Now, there are 22 states are saying it is time to get back to work and want to end federal unemployment benefits by June or July instead of waiting until the fall. The impetus is that with vaccine numbers increasing and the CDC easing COVID-19 restrictions, Americans are getting back out there, trying to resume a pre-pandemic lifestyle. If businesses like restaurants don’t have the labor force in place to resume business as usual, the supply-demand theory will be off-kilter again, which affects that cash register.
So, what’s the solution? Right now, the average restaurant is between 25–40 percent understaffed. That’s not a good formula for customer service and satisfaction. But restaurants are resilient and strategic. There is great innovative thinking out there. Ideas encouraging workers to come back include increasing pay. Money talks, and no one is paying minimum wage. Savvy workers are seeing this as an opportunity to be heard and keep the increased pay as a standard. According to an ABC News report, groups are asking for a federal minimum wage increase to $15 an hour. Labor reports show that in March, the demand for workers pushed the hourly wage to just over $16 an hour.
Another option is that some restaurants are offering signing bonuses and referral payments, concepts typically used by larger corporations in order to attract workers. Some are paying a stipend of as much as $50 to simply complete an application, much less accept a job. Others are cashing employees out and paying them at the end of each shift rather than having them wait for their regularly scheduled payday. Those restaurants doing it right are also utilizing social media as essentially an electronic “help wanted” sign. They are using technology to hire and digital advertising to attract workers. The world has changed, and the pivots continue. Brands that are historically doing things as they always did, or pre-pandemic, will not survive. A single online ad or putting applications and a sign near the door will not cut it today. Restaurants are going to have to give employees a reason to join the team, raise the wage overall, and provide incentives for working with the brand.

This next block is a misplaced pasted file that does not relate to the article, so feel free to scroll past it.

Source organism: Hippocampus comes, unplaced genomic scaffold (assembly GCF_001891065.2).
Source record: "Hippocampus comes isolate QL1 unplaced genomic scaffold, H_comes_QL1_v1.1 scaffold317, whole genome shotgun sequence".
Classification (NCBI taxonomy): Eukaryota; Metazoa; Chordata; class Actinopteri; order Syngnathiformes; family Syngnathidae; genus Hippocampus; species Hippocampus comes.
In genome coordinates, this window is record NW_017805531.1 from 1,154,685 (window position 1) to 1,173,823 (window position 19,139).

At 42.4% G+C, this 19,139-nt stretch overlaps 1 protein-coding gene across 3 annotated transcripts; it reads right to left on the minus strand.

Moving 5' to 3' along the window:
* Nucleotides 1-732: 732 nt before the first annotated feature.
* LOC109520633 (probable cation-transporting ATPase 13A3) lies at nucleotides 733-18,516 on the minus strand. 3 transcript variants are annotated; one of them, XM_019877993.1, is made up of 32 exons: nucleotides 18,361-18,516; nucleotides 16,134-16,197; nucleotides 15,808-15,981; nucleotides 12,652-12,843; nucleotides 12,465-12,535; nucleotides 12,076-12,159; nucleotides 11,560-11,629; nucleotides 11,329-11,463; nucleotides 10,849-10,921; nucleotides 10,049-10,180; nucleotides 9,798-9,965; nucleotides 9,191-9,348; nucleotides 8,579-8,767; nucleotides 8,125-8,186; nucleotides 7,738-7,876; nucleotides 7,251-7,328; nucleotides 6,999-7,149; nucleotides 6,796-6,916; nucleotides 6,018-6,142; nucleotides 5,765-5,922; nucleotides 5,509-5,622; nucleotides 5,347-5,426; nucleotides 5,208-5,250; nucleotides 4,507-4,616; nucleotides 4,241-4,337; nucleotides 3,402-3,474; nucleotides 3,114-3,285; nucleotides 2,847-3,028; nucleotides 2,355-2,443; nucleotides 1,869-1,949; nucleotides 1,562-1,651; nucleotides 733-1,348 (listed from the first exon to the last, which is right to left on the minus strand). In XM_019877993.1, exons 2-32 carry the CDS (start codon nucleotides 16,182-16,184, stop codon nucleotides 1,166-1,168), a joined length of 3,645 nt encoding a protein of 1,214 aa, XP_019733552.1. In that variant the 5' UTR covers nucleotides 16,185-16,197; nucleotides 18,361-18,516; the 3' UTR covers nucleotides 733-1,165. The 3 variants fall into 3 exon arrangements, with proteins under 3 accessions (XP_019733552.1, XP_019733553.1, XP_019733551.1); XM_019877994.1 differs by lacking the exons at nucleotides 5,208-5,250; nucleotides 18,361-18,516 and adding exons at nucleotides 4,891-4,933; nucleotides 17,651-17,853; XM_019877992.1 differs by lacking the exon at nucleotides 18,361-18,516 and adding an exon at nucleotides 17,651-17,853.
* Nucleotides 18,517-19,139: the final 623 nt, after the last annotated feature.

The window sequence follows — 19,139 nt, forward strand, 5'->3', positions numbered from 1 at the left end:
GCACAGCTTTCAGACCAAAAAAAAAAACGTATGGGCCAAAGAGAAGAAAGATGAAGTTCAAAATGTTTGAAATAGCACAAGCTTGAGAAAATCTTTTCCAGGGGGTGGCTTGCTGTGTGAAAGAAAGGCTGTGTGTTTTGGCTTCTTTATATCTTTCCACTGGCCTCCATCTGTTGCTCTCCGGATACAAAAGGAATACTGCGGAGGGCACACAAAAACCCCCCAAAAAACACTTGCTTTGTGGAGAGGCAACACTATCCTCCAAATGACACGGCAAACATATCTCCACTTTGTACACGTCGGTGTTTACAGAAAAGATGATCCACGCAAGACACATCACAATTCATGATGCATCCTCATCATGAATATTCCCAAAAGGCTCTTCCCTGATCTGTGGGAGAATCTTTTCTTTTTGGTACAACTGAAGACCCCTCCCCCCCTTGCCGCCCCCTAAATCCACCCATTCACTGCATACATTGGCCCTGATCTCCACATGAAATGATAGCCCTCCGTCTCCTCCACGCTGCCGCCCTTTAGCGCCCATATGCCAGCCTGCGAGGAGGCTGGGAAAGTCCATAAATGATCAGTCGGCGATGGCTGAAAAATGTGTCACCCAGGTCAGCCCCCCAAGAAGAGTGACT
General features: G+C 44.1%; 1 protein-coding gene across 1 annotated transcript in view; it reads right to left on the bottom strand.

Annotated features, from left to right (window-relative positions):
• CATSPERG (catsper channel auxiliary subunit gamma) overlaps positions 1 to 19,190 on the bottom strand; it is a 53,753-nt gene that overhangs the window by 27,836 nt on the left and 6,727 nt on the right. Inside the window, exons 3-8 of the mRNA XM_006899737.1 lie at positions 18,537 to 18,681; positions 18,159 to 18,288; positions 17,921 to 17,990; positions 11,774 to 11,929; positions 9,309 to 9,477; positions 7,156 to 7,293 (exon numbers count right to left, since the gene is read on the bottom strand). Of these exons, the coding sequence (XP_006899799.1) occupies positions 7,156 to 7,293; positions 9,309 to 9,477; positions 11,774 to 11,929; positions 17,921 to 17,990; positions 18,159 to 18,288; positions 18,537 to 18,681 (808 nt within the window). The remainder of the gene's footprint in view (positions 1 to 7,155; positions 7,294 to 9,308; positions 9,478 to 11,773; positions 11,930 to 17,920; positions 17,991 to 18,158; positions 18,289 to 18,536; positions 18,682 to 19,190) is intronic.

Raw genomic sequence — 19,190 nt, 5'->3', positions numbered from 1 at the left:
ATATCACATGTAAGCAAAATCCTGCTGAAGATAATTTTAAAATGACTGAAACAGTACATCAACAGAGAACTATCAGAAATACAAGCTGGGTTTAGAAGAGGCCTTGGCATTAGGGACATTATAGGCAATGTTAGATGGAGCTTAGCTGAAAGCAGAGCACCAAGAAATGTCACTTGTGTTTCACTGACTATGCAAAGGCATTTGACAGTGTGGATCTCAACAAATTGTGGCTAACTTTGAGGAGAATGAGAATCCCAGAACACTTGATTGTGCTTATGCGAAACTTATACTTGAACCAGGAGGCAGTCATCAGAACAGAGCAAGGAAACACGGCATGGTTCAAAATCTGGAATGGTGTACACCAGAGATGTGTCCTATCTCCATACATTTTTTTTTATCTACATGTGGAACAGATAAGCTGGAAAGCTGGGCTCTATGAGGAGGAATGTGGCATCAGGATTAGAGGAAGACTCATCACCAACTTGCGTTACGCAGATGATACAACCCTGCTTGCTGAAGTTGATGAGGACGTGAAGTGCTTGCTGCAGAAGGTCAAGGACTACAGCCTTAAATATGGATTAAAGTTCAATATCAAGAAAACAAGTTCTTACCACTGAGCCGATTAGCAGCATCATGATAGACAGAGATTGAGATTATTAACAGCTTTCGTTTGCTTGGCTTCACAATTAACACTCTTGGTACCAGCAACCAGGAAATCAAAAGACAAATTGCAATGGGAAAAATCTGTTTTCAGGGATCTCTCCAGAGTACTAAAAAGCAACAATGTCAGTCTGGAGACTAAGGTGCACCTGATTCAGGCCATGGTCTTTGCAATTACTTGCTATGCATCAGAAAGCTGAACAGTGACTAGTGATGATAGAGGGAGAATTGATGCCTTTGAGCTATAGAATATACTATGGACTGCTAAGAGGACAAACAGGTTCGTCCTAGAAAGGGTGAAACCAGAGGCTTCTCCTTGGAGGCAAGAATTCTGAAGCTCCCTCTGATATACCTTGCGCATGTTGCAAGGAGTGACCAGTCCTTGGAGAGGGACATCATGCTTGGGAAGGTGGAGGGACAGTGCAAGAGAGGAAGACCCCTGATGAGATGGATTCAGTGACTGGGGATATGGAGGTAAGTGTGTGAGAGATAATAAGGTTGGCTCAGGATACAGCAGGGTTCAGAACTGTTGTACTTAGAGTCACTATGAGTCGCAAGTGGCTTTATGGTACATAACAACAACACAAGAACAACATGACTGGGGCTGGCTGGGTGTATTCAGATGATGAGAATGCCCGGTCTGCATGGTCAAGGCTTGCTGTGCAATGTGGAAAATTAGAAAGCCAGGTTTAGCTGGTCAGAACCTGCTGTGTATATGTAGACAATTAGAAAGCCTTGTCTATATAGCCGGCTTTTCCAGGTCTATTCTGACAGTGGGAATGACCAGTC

The bottom line is the overall solution is to remove the incentive to make more money staying home than going to work. The government intervention has essentially stirred the pot by artificially inflating unemployment benefits and inadvertently creating this crisis.
Robin Gagnon is the CEO and Co-Founder of We Sell Restaurants, the nation’s largest restaurant brokerage firm and the only national franchise specializing in restaurant sales.